Feeling, Thinking, and Differential Decision Making Under Risk

This research explored more closely why some people fail to conform to prospect theory by linking modern decision making ideas with the concepts of decision framing and individual differences. Study 1 demonstrated individual differences regarding the use of both affect and cognition in the risky decision-making process. High affect individuals avoided risk contrary to prospect theory predictions. Study 2 showed that high affect decision makers negatively anticipate risk consequences and are more likely to anticipate regret in the risky decision making process. Future studies should explore more deeply the influence of regret on differential information processing in risky decision making.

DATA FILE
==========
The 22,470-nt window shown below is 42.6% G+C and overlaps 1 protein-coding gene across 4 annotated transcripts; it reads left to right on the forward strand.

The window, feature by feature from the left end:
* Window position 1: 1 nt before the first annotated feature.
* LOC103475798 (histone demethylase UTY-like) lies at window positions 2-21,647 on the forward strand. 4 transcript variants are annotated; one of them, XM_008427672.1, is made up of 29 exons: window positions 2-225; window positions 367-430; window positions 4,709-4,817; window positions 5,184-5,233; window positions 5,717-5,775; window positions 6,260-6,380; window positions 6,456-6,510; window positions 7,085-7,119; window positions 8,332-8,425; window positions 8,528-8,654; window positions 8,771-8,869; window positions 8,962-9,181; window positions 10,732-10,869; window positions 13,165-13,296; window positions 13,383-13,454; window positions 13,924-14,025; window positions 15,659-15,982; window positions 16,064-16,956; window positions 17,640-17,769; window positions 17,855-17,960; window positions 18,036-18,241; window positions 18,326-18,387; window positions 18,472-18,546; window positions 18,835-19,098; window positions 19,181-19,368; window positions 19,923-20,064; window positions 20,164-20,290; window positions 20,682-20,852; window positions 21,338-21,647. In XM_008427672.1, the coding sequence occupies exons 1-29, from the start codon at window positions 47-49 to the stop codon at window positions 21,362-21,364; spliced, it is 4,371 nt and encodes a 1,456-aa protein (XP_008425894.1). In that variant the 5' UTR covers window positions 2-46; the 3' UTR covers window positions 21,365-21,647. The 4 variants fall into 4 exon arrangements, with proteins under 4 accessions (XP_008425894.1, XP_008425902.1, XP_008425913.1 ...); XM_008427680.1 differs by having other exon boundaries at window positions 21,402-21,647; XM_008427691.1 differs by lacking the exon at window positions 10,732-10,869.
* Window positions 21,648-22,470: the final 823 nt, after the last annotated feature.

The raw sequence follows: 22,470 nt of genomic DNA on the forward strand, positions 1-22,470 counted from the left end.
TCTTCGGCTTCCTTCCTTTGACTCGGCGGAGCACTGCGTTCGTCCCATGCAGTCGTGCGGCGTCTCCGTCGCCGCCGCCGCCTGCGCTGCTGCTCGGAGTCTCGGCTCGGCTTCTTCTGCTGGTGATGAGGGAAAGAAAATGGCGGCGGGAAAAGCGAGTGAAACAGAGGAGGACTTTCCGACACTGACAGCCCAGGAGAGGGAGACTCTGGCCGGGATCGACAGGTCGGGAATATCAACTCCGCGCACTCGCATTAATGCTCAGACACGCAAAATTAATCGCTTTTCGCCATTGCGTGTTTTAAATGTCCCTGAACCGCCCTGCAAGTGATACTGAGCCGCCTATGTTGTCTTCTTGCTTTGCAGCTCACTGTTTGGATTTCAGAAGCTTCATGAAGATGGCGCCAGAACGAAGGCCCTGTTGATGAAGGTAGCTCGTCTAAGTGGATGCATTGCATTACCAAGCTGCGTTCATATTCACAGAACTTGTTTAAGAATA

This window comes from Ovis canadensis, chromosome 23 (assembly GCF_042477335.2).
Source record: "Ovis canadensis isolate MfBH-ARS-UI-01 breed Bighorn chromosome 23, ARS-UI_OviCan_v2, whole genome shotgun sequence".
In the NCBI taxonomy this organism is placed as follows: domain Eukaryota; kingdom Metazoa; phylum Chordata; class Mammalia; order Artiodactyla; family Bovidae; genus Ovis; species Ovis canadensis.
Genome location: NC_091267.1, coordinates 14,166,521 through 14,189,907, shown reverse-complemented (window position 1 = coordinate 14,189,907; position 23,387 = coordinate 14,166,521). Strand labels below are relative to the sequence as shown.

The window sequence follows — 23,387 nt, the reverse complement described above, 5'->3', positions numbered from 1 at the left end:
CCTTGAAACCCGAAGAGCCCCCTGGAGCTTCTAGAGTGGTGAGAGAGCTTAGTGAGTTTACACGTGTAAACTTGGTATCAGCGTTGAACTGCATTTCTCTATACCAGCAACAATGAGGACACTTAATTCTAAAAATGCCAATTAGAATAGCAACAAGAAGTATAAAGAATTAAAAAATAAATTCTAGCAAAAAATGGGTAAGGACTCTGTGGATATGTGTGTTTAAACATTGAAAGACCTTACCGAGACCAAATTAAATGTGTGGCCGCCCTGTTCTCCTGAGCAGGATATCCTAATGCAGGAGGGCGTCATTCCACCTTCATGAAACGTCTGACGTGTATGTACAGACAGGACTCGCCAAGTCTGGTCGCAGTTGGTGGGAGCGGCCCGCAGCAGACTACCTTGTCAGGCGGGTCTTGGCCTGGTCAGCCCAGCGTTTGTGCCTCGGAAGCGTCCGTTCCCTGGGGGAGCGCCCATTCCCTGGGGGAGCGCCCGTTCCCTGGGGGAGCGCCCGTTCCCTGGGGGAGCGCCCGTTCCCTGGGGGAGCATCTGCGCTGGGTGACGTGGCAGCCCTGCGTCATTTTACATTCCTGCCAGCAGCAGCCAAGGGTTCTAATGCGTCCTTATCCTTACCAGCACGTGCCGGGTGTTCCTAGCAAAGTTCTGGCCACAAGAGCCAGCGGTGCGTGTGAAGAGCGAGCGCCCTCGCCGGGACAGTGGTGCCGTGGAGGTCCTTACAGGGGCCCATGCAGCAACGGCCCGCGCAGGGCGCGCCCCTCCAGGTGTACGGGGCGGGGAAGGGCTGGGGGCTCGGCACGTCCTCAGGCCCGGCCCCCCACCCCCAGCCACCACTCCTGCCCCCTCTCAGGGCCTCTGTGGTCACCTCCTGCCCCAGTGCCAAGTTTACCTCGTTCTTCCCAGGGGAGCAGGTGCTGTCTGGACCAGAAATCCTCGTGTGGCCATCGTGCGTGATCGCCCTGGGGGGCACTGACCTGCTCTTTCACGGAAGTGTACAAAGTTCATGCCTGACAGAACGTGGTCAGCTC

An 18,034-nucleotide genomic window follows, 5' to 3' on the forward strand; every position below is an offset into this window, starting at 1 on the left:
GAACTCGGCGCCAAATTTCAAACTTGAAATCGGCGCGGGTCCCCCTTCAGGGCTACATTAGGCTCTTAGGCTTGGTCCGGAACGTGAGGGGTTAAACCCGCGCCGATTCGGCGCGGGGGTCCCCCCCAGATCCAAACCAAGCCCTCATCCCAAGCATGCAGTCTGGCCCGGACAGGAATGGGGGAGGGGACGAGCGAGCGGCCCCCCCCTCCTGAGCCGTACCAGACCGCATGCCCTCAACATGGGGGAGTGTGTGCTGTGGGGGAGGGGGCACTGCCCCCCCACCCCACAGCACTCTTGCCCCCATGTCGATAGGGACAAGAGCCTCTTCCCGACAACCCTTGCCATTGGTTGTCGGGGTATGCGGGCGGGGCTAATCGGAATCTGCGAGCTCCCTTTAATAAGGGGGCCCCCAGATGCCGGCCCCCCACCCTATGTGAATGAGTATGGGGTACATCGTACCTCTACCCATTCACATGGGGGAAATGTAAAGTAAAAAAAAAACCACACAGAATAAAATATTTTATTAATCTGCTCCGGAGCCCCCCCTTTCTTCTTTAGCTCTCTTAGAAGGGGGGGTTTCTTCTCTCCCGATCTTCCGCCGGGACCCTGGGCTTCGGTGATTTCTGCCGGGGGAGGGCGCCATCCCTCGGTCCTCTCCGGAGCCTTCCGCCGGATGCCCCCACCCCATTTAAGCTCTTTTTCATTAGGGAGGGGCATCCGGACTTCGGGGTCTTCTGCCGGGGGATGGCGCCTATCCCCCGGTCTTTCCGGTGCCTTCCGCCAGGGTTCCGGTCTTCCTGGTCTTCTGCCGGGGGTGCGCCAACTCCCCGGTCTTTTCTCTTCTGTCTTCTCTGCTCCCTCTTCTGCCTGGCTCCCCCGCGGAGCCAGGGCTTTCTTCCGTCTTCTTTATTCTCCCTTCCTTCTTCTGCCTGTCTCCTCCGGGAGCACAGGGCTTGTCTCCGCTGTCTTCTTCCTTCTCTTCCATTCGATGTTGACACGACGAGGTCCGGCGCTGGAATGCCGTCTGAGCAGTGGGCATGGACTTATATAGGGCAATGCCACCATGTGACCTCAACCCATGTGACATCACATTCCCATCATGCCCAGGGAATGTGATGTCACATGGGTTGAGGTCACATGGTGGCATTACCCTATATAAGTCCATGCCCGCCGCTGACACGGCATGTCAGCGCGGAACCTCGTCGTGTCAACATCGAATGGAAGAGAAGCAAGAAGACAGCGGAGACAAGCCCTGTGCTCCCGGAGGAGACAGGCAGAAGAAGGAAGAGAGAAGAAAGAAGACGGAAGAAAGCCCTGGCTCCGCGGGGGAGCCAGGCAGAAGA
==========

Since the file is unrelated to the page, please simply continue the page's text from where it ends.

Citation:

Steven Andrews, Joan Giese, and David Boush (2010) ,"Feeling, Thinking, and Differential Decision Making Under Risk", in NA - Advances in Consumer Research Volume 37, eds. Margaret C. Campbell, Jeff Inman, and Rik Pieters, Duluth, MN : Association for Consumer Research, Pages: 465-466 .

Authors

Steven Andrews, University of Oregon, USA
Joan Giese, University of Oregon, USA
David Boush, University of Oregon, USA



Volume

NA - Advances in Consumer Research Volume 37 | 2010



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